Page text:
By Jim Schutze
By Rachel Watts
By Lauren Drewes Daniels
By Anna Merlan
By Lee Escobedo
By Eric Nicholson
Conventional thinking: It's not that we're obsessed. Just because we ask everyone who comes through the door what they think of the city's fast-track plan to spend half a billion dollars to get into the hotel business doesn't mean we don't have lives.
It just means our lives are dull.
Be that as it may, we're determined to keep hammering away with questions about City Hall's convention center hotel deal, in our usual non-biased fashion, posing completely neutral questions like: "So that convention center hotel flimflam, is that a stupid idea, or what?" (Dallas Observer News, we report AND we decide.)
Our latest victim was state Senator Royce West, whom we spoke to for this week's feature story, which has nothing to do with the hotel. Like many local politicians, West has pledged his unwavering support to the project.
We wanted him to tell us why it makes sense to use public dough to build and own this sucker.
"The reality is that the city believes that is the best way to finance this to get it done. The reality is that we've got to have a convention center hotel. We gotta have one," he said. "People don't want to come to Dallas in August and walk outside." (There's a tourist motto for you.)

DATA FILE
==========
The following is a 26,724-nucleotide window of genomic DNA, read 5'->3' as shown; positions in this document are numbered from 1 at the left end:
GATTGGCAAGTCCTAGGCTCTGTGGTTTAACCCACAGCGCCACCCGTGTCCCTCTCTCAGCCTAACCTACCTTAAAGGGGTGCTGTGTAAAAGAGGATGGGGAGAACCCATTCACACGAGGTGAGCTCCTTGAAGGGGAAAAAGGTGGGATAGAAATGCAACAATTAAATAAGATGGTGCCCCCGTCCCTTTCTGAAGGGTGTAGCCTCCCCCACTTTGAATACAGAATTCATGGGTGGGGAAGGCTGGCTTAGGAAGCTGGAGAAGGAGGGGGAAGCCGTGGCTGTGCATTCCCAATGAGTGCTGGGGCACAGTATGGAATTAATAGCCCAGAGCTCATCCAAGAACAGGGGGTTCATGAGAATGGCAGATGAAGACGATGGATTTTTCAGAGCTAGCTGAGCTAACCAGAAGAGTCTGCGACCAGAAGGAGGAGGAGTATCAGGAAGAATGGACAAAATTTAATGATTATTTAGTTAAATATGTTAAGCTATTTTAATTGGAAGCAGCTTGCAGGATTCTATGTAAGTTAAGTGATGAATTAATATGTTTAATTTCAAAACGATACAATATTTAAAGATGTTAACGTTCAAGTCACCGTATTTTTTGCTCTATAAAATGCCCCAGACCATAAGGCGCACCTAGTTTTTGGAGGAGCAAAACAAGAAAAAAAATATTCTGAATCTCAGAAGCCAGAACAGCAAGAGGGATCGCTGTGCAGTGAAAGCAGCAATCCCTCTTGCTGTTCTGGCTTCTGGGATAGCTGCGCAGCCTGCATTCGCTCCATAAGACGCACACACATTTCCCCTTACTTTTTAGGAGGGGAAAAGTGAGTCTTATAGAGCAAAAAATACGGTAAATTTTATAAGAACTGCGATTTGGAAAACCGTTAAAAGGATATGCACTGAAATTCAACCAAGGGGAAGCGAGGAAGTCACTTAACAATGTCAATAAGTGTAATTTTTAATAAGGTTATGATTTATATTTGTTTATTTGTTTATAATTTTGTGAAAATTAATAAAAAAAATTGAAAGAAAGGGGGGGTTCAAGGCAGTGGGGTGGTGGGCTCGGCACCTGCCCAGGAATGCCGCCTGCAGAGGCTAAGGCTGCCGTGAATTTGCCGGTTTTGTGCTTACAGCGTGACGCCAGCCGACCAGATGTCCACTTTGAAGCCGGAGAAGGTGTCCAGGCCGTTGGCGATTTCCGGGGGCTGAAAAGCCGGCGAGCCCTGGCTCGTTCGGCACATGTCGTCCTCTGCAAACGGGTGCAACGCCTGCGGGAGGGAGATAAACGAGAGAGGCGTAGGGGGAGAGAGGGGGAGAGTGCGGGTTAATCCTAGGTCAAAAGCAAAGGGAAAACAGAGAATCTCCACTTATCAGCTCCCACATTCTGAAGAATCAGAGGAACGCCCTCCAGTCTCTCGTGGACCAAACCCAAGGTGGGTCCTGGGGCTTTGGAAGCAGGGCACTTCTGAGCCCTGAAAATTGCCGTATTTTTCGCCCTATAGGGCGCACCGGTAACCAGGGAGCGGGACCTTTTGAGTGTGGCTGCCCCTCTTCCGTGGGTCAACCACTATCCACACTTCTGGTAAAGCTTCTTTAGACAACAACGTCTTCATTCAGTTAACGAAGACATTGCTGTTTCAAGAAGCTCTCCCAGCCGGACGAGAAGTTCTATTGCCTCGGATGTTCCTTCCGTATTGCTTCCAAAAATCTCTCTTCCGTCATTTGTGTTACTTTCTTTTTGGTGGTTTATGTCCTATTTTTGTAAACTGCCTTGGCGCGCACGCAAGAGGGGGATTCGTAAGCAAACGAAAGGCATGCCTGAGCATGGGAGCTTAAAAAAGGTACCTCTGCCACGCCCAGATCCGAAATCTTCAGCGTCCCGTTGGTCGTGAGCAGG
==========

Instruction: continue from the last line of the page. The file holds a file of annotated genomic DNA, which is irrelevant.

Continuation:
Got it? We need a hotel because we need a hotel. The fancy word for that sort of argument is tautology. The less fancy word concerns cattle effluent.
Of course, the city's real answer is that no private developer wants to pay to build the thing all by their lonesome, and rather than subsidize a private developer, the city should instead use its cheap credit to build it ourselves and reap the profits. Sure. And if someone wanted you to invest in a three-legged racehorse, it makes much more sense to buy the animal outright, so you don't have to share the winnings.
But neither West nor anyone else outside city staff delves into the business aspect. All we hear is how badly the city needs a hotel because...because...um, it's hot (surprise!) in August. Can't ask conventioneers to actually step outside their air-conditioned rooms.
Perhaps West and other hotel fans should give a call to convention center guru Dr. Heywood Sanders, who tells us "the inevitability of the hotel failing is pretty clear." Take a look at Las Vegas, he says, which had declining attendance last year and this year.
"They've got real problems," he says. "And if they've got real problems, then everybody's got real problems."
Wow. And it's not like it's hot in August in Las Vegas.
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